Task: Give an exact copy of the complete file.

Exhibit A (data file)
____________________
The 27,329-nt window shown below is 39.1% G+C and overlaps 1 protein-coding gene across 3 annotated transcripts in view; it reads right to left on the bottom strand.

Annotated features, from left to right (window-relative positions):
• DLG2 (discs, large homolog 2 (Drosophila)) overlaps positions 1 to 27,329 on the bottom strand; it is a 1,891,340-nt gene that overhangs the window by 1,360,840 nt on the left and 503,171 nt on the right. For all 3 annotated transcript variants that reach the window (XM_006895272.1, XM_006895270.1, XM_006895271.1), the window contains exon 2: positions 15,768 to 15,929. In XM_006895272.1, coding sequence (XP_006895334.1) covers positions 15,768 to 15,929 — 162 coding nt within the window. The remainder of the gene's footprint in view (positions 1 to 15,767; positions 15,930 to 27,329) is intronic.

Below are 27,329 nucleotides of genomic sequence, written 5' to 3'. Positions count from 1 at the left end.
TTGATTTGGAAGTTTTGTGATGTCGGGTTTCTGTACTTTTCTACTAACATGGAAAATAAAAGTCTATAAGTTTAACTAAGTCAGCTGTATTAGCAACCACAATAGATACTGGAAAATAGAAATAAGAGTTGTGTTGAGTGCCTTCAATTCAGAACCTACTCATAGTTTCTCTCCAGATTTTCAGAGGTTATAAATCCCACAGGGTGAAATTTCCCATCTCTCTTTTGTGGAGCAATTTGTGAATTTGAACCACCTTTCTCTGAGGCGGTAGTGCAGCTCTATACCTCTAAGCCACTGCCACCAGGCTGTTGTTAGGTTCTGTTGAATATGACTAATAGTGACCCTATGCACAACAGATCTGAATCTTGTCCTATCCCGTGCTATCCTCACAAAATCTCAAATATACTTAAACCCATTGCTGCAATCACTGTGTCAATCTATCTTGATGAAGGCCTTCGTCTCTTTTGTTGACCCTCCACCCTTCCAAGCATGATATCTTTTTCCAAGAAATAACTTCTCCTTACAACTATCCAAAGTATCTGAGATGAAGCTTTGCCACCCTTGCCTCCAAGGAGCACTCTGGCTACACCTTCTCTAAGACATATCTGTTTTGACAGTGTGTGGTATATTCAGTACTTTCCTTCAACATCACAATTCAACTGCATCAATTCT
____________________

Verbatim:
The 27,329-nt window shown below is 39.1% G+C and overlaps 1 protein-coding gene across 3 annotated transcripts in view; it reads right to left on the bottom strand.

Annotated features, from left to right (window-relative positions):
• DLG2 (discs, large homolog 2 (Drosophila)) overlaps positions 1 to 27,329 on the bottom strand; it is a 1,891,340-nt gene that overhangs the window by 1,360,840 nt on the left and 503,171 nt on the right. For all 3 annotated transcript variants that reach the window (XM_006895272.1, XM_006895270.1, XM_006895271.1), the window contains exon 2: positions 15,768 to 15,929. In XM_006895272.1, coding sequence (XP_006895334.1) covers positions 15,768 to 15,929 — 162 coding nt within the window. The remainder of the gene's footprint in view (positions 1 to 15,767; positions 15,930 to 27,329) is intronic.

Below are 27,329 nucleotides of genomic sequence, written 5' to 3'. Positions count from 1 at the left end.
TTGATTTGGAAGTTTTGTGATGTCGGGTTTCTGTACTTTTCTACTAACATGGAAAATAAAAGTCTATAAGTTTAACTAAGTCAGCTGTATTAGCAACCACAATAGATACTGGAAAATAGAAATAAGAGTTGTGTTGAGTGCCTTCAATTCAGAACCTACTCATAGTTTCTCTCCAGATTTTCAGAGGTTATAAATCCCACAGGGTGAAATTTCCCATCTCTCTTTTGTGGAGCAATTTGTGAATTTGAACCACCTTTCTCTGAGGCGGTAGTGCAGCTCTATACCTCTAAGCCACTGCCACCAGGCTGTTGTTAGGTTCTGTTGAATATGACTAATAGTGACCCTATGCACAACAGATCTGAATCTTGTCCTATCCCGTGCTATCCTCACAAAATCTCAAATATACTTAAACCCATTGCTGCAATCACTGTGTCAATCTATCTTGATGAAGGCCTTCGTCTCTTTTGTTGACCCTCCACCCTTCCAAGCATGATATCTTTTTCCAAGAAATAACTTCTCCTTACAACTATCCAAAGTATCTGAGATGAAGCTTTGCCACCCTTGCCTCCAAGGAGCACTCTGGCTACACCTTCTCTAAGACATATCTGTTTTGACAGTGTGTGGTATATTCAGTACTTTCCTTCAACATCACAATTCAACTGCATCAATTCT